No, the voters didn’t pick Obama by “millions.”  (I know she’s not claiming that his victory margin was in the millions, but her phrasing here obscures the millions of votes that Clinton won.)  This race was a photo finish to the end.  Even the most generous interpretation of the popular vote totals for Obama (and the least generous for Michigan!) puts him ahead by only about 151,000.  And other entirely reasonable ways of counting up the popular vote put Clinton ahead by 48,000 to 287,000 votes.  That’s something that Clinton voters may still be sore about–because it clearly wasn’t “voters” who “picked someone less prepared for the job,” it was the Superdelegates who picked Obama.  Addressing people still unsettled about the popular vote is the one major omission in demoinesdem’s excellent scripts.  (Perhaps acknowledging that the popular vote was indeed essentially a tie, and expressing regret that only one candidate could emerge the victor would be the way to go with this one?) 

Secondly, demoinesdem’s frequently suggested tactic for getting Democrats on board with Obama is to invoke the spectre of a Supreme Court with two, three, or four new Associate Justices appointed by John McCain.  This strikes me as a little weak and a little desperate–if you’re canvassing for Obama, you should give people reasons to vote for Obama, not reasons to vote against McCain.  It may come down to that for many loyal Dems, but that should be a reason of last resort.  At this point (June, people!), citizens who didn’t vote for Obama may not be familiar with his overall record–try to surprise them with an impressive detail or clear policy position that will make them feel better about their vote.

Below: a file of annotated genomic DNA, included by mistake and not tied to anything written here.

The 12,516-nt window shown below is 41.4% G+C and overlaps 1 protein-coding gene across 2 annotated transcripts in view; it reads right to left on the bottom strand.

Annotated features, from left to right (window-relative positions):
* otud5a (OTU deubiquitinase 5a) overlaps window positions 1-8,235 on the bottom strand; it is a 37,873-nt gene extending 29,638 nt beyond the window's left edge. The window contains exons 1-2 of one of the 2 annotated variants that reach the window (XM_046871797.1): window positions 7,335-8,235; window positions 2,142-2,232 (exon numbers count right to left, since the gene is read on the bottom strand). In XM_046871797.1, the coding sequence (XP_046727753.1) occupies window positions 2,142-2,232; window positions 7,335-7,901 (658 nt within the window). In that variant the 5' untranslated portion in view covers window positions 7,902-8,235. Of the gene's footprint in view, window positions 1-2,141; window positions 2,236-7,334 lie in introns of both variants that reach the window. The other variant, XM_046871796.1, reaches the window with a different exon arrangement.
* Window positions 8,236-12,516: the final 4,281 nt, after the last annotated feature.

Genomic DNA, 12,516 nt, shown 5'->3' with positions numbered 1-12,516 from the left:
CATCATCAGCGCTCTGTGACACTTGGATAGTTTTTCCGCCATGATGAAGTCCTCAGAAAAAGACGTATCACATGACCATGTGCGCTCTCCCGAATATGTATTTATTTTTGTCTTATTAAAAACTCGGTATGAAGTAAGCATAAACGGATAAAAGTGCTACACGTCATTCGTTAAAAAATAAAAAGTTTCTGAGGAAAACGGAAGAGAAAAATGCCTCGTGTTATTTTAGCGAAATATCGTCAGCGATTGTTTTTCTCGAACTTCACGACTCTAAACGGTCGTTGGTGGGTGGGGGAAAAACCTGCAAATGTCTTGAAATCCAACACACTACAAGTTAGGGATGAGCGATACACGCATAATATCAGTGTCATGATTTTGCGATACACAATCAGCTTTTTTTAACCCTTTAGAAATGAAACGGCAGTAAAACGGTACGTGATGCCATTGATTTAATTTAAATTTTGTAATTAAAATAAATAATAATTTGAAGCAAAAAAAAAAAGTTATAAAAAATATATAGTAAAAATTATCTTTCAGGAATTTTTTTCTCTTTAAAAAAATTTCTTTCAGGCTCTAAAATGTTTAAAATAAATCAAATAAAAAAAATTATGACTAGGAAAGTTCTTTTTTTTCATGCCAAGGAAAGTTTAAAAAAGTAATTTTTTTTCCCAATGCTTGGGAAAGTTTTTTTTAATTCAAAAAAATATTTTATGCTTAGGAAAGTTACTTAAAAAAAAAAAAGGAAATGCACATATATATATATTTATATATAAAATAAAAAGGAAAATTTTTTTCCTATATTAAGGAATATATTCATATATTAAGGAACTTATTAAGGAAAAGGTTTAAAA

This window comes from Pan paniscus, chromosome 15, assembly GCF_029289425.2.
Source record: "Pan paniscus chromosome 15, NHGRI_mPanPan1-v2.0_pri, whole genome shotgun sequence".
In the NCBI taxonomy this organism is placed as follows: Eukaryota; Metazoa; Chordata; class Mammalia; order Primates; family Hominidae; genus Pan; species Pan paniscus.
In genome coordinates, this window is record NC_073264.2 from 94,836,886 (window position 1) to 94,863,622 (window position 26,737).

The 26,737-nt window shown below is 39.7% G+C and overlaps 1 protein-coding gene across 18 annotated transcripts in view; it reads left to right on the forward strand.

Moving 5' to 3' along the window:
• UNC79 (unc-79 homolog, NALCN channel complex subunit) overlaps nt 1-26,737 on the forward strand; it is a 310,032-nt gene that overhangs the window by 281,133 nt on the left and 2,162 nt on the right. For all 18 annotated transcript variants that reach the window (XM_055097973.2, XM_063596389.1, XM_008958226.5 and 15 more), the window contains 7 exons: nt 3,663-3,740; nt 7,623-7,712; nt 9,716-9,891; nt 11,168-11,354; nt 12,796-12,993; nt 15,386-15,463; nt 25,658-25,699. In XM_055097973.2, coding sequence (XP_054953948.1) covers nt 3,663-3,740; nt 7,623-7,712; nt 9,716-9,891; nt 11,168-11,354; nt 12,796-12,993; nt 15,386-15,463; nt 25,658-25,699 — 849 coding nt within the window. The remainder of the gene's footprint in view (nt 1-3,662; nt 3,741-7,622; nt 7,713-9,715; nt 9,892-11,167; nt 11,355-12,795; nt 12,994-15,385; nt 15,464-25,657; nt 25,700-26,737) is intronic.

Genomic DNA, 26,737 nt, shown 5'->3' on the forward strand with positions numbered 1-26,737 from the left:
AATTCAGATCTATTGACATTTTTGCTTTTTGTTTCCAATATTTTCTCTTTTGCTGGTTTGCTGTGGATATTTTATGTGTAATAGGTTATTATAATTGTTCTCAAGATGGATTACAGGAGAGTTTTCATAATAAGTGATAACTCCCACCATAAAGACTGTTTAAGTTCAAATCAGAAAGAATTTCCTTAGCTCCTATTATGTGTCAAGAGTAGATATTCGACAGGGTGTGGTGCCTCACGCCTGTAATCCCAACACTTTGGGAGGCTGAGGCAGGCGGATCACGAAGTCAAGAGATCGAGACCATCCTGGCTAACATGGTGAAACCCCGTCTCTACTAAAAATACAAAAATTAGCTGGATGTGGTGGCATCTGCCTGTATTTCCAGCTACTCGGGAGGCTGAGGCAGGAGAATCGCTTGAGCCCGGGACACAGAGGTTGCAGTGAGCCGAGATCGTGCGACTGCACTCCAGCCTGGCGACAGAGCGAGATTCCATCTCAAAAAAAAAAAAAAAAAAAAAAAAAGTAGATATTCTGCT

All in all, however, demoinesdem is on the money in acknowledging the power of emotions in this primary, and in suggesting some ways to find common ground. 

0 thoughts on “Some good political advice from the non peer-reviewed internets

  1. Hmmm. This looks like something I may need to pass along to a certain Obamaniacal commenter over in my happy little corner of the blogosphere. Interestingly, he has also invoked the specter of McCain appointments to the Supreme Court as a way of trying to force us up on our unity ponies, complete with super-scary references to wire-hanger abortions. Note to Obama boys: Women HATE it when men use OUR bodies to try to score cheap political points. Fear-mongering and brow-beating are no more appealing when they come from the left than they are when they come from the right.